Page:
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After Nestle India with its poisonous Maggi noodles took its loyal customers for granted, another snacks giant, Haldiram, which manufactures snacks and sweets, seems to take its customers for a ride. Haldiram is not just limited to Indian customers, but also has a huge demand in the USA with many NRIs looking up to Haldiram's products for the taste of India.
The USFDA on its website says that most Indian products this year were found to contain high levels of pesticides, mold and bacteria and majority of these snacks belong to Nagpur-based food company Haldiram's. Pesticides were first found in Haldiram products in 2014 and since then the company's products have been refused for import 86 times. Fried and baked snacks were also deemed to be 'filthy, putrid, decomposed and unfit for consumption' and also contained some poisonous substance. Read: Study links pesticide exposure to increased risk of Alzheimer's.
Haldiram totally dismissed these charges and said that their products comply with USFDA laws.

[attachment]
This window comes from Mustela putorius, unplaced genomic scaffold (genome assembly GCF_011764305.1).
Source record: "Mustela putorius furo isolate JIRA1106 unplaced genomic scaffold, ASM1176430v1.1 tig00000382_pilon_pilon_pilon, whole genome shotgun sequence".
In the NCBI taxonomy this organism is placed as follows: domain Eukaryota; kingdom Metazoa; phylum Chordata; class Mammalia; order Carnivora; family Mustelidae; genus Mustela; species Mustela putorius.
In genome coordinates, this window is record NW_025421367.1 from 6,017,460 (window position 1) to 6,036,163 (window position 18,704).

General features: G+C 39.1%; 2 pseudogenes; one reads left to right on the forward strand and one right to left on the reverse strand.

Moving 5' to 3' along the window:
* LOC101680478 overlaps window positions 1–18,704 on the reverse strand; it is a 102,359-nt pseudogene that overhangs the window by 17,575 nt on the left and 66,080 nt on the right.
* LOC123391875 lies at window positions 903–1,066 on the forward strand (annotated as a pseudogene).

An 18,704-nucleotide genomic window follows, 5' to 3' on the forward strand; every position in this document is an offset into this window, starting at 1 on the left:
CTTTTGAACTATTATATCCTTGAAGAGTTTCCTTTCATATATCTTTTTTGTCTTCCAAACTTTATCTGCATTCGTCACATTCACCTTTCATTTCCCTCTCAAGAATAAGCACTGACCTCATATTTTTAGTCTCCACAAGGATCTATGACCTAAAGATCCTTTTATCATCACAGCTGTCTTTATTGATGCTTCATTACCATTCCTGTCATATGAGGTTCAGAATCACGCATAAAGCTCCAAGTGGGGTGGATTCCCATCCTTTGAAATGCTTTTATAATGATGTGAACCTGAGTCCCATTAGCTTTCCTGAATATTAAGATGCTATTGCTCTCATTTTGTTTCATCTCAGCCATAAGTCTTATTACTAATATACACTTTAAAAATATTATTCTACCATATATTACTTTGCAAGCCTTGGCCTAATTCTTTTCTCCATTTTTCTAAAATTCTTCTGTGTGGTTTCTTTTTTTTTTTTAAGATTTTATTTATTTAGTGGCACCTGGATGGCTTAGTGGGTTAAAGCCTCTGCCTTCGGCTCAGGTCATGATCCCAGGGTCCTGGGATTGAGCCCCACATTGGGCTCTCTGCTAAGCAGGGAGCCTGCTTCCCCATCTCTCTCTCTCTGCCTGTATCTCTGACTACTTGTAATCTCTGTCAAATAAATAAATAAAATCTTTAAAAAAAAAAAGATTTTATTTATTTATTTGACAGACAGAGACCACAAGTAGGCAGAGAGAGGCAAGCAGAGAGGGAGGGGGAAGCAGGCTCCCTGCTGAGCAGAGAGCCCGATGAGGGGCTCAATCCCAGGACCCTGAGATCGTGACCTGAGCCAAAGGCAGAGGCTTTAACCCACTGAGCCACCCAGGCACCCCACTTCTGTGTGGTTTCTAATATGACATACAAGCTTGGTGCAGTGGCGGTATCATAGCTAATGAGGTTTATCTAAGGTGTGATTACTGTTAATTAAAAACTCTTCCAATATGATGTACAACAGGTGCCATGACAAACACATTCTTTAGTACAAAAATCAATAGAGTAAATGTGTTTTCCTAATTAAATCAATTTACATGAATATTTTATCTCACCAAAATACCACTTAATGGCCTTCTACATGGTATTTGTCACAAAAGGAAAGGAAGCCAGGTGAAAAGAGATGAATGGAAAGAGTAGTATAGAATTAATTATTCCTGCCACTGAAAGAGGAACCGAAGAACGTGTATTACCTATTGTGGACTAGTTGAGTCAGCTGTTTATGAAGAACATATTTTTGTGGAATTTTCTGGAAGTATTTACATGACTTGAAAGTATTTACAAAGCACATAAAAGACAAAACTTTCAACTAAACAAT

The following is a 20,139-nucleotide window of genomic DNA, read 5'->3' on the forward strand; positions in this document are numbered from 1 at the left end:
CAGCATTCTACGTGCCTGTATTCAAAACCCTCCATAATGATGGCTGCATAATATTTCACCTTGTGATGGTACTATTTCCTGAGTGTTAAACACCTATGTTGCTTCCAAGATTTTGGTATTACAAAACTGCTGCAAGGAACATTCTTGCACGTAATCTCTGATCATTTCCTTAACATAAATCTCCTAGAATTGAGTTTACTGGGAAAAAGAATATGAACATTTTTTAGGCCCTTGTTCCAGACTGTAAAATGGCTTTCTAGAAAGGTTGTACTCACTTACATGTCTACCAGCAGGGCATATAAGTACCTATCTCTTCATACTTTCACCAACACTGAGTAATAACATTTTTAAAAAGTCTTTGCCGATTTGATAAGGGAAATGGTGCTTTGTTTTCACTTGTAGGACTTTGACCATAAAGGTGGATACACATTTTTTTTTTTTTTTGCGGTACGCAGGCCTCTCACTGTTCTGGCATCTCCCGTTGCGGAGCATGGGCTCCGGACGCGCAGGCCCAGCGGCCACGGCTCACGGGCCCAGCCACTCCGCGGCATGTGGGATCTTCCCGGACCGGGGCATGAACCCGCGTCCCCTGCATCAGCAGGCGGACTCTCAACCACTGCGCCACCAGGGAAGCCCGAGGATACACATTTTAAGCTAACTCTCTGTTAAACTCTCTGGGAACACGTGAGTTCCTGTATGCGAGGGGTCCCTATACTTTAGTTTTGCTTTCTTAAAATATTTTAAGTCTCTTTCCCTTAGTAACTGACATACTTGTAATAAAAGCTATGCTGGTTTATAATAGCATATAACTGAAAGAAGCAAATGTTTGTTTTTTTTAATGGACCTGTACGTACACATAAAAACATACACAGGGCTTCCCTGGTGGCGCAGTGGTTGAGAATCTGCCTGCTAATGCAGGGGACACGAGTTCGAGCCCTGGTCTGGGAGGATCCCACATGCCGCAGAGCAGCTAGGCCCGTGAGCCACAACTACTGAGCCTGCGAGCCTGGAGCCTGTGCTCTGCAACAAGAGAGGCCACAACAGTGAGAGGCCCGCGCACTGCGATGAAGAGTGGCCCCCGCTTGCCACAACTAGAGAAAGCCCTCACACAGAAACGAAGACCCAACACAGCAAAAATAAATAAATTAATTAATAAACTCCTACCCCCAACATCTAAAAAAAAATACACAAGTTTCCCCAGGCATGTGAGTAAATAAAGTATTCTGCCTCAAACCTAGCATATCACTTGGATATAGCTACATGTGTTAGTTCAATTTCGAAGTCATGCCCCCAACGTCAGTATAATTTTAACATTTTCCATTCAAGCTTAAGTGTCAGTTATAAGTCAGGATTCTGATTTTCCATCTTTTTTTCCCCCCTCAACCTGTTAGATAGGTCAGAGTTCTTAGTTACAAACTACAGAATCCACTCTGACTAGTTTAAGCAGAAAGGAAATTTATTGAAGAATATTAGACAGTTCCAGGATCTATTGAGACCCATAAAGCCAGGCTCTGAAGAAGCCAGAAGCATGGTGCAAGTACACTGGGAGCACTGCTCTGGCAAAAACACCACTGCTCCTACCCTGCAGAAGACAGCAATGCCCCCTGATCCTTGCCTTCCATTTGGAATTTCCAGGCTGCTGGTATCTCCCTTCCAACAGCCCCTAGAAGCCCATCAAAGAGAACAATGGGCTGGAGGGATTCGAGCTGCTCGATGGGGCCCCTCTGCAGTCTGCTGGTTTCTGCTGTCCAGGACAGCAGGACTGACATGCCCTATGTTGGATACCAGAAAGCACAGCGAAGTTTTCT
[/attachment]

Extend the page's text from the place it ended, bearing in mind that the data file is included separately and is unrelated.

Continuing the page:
However, a senior officer from Haldiram told the Wall Street Journal, 'Our food is 100% safe and complies with the law of the land. A pesticide that is permitted in India may not be allowed there. And even if it is, they may not allow it in the same concentration as it is here'.
What is striking about his comment is that, do these manufacturing companies take Indians for granted? Are pesticides safe for Indians and unsafe only to Americans? And why are pesticides permitted in India? Should Indian authorities not be bothered about the health of a million of Indians who consume these products every day?
After the whole Maggi noodles and lead fiasco, the Indian FDA is expected to be more stringent when it comes to food laws. Standardisation of products and chalking the permissible limits for the food additives is the need of the hour.
Image source: Haldiram.com
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